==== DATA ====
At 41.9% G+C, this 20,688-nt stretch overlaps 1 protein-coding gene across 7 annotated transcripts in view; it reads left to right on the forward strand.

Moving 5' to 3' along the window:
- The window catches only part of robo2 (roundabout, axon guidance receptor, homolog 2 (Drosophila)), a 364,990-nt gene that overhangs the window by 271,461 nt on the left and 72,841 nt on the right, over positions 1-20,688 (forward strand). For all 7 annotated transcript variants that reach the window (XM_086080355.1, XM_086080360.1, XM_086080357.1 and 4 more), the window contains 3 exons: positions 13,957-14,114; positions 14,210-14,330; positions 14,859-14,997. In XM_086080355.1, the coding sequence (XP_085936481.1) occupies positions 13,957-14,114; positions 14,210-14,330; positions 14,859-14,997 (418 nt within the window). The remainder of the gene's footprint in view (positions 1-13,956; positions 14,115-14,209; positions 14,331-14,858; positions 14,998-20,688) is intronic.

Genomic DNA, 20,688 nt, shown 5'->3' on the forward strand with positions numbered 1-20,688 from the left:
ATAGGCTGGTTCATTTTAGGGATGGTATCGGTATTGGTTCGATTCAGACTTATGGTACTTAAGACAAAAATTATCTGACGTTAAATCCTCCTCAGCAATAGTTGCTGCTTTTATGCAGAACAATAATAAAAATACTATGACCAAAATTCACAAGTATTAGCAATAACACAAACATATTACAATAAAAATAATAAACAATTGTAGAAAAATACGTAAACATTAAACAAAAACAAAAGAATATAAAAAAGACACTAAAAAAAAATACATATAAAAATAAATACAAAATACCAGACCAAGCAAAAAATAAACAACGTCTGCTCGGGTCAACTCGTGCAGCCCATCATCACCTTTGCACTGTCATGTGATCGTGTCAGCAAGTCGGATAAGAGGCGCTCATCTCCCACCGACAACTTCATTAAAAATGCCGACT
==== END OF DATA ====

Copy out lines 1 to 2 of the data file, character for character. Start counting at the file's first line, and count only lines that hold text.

At 41.9% G+C, this 20,688-nt stretch overlaps 1 protein-coding gene across 7 annotated transcripts in view; it reads left to right on the forward strand.

Moving 5' to 3' along the window: